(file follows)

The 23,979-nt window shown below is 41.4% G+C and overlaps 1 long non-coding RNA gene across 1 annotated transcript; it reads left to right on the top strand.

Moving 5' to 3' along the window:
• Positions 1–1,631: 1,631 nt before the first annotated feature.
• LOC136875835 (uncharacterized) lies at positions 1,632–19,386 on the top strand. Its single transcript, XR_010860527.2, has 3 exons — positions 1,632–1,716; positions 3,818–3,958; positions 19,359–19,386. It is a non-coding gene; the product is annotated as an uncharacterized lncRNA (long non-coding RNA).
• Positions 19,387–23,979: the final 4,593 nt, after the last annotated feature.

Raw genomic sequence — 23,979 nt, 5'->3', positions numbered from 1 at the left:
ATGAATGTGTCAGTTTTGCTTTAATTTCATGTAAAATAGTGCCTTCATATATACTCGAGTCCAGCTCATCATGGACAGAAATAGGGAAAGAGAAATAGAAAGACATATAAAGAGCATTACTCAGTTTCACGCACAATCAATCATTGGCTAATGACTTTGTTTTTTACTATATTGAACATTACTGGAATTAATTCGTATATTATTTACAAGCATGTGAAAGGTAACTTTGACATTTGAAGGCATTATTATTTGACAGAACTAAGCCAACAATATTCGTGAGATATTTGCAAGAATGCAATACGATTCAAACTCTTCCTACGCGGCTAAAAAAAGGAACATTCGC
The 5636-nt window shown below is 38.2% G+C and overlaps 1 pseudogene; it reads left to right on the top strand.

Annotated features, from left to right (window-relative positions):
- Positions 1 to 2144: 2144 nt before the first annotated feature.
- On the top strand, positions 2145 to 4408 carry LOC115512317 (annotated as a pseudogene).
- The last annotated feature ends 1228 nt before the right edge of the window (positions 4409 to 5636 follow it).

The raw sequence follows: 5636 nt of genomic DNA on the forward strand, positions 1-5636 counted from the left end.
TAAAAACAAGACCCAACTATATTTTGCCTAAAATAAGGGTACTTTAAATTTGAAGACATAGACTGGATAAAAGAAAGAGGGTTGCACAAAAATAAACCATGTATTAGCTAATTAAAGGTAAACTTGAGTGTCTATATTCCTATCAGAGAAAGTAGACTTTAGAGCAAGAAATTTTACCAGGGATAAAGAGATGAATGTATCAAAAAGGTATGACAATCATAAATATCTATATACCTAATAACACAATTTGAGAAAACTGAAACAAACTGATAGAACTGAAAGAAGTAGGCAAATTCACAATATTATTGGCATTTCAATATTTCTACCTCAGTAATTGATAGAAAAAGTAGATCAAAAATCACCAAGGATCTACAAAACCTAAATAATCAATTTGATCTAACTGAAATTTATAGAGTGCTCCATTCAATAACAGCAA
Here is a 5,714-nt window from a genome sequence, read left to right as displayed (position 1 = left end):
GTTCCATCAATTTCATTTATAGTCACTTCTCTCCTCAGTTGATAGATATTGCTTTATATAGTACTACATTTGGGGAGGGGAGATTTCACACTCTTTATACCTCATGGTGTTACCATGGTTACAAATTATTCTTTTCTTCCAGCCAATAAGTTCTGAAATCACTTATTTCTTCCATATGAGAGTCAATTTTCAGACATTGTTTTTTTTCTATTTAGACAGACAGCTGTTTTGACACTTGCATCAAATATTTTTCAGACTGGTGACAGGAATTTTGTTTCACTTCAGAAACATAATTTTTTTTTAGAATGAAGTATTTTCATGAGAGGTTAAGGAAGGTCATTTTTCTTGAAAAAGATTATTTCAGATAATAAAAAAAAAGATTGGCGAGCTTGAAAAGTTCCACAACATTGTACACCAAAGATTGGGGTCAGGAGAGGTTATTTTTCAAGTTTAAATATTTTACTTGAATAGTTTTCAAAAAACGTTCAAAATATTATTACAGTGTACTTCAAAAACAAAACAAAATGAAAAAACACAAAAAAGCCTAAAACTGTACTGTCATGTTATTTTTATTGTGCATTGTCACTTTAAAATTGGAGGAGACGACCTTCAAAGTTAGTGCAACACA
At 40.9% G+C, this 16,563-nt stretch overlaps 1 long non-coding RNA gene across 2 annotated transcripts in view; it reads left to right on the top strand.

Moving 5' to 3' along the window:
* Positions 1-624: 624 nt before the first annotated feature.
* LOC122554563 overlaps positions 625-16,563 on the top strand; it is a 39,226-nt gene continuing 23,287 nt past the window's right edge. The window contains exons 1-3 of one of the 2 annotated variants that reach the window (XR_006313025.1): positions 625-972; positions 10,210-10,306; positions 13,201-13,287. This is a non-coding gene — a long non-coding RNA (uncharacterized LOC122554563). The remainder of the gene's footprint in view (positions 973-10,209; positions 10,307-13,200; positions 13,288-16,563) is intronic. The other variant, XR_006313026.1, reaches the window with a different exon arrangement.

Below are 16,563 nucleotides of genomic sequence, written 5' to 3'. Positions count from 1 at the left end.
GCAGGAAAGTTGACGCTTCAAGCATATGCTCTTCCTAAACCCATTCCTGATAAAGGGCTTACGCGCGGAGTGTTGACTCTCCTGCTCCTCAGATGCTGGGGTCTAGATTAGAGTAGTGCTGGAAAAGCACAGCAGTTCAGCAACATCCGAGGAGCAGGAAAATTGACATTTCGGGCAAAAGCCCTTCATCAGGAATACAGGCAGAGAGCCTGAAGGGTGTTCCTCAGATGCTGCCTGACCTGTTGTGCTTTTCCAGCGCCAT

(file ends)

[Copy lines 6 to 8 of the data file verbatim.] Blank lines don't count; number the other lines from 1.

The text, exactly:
Raw genomic sequence — 23,979 nt, 5'->3', positions numbered from 1 at the left:
ATGAATGTGTCAGTTTTGCTTTAATTTCATGTAAAATAGTGCCTTCATATATACTCGAGTCCAGCTCATCATGGACAGAAATAGGGAAAGAGAAATAGAAAGACATATAAAGAGCATTACTCAGTTTCACGCACAATCAATCATTGGCTAATGACTTTGTTTTTTACTATATTGAACATTACTGGAATTAATTCGTATATTATTTACAAGCATGTGAAAGGTAACTTTGACATTTGAAGGCATTATTATTTGACAGAACTAAGCCAACAATATTCGTGAGATATTTGCAAGAATGCAATACGATTCAAACTCTTCCTACGCGGCTAAAAAAAGGAACATTCGC
The 5636-nt window shown below is 38.2% G+C and overlaps 1 pseudogene; it reads left to right on the top strand.